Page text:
Web analytics has made it pretty simpler to calculate the return on investment (ROI) of any online marketing activity of your website. Be it search engine optimization, search engine marketing, or social media marketing, web analytics statistics can help you to measure the return on each marketing dollar.
In this blog, I am going to share some of the common terms of web analytics that every webmaster and online marketer should know.
Each time a user loads a webpage of your website on their browser, it is counted as a pageview.
A unique pageview is similar to that of a page view which is the only difference that it counts one pageview once per visitor.
A session is started when the user lands on your website and it ended when the user leaves your website. So, if the same user visits your website again, it is counted as a new session.
When a user visits your landing page and quits your website without visiting other pages of the website, it is considered a bounce. The overall percentage of visitors who bounce is known as the bounce rate. Many SEO experts debate on an ideal bounce rate however I have experienced in my career as an SEO consultant that any website which has more than 65% bounce rate should be considered a high bounce rate and that website must be checked for its content, loading speed or other elements which could be held responsible for higher bounce rate.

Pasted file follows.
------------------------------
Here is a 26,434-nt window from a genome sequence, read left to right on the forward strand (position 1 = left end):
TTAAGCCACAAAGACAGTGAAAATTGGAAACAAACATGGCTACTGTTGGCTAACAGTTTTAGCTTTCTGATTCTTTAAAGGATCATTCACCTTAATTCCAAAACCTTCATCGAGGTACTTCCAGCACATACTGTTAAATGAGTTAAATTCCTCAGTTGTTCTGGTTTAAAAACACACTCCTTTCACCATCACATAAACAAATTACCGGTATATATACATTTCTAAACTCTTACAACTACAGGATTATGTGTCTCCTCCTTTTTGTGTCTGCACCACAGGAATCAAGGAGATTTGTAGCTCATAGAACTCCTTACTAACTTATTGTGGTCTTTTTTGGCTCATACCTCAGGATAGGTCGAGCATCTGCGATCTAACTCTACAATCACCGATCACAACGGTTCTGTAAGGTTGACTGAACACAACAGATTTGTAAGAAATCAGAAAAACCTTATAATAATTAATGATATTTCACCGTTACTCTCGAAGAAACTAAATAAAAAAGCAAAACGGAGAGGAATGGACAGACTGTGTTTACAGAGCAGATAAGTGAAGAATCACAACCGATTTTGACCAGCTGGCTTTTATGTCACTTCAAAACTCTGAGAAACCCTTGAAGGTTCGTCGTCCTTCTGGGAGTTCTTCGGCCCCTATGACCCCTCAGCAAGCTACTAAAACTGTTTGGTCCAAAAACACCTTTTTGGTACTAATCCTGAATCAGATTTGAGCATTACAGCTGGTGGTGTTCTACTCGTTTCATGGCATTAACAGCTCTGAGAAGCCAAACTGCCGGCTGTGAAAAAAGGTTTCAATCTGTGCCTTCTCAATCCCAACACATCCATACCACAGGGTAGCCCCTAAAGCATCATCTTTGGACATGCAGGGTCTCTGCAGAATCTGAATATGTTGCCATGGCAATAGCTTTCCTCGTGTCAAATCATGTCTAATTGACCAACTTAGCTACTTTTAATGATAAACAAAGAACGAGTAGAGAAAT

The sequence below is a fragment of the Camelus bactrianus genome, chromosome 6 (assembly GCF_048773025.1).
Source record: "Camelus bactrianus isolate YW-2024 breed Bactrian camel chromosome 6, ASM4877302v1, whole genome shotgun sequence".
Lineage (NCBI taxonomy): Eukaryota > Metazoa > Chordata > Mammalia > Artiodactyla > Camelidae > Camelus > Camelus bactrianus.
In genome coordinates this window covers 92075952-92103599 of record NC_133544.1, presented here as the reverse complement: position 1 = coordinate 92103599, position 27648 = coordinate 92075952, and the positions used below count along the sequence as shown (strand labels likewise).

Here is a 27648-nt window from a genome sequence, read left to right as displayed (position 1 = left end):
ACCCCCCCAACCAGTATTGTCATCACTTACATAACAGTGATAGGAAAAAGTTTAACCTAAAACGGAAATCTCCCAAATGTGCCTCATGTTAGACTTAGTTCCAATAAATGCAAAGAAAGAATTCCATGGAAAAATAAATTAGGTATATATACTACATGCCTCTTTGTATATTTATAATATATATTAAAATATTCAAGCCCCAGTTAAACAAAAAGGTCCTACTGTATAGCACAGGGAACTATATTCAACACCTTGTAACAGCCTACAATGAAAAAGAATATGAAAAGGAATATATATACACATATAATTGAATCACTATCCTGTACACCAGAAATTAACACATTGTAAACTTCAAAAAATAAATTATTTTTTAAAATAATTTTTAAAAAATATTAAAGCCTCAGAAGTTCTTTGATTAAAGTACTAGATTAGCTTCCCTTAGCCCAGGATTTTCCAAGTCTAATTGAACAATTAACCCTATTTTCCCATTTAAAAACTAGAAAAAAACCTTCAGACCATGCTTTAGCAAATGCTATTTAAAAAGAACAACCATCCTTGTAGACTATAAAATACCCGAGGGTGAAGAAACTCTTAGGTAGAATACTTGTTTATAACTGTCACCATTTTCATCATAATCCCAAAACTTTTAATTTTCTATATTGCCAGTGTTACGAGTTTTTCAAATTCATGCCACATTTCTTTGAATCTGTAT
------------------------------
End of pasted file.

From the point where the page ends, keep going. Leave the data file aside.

It is very common for every online marketer or SEO specialist to define a specific action on the website as a conversion. These actions could be in the form of form submission, file download, phone calls, or completing a purchase on the website. A web analytics program can show you the conversion rate and cost per conversion at your website by using some special scripts on the desired pages. These scripts can be obtained easily from the web analytics tool when you define a conversion event and value.
A goal is pretty similar to conversion which you can define additionally with the conversion rate. A goal complete could be in the form of a file download, making a purchase, or submitting a form. A goal could be helpful when you don’t want to define the cost of each event and when you just need to know the total number of events that happened as a goal achievement.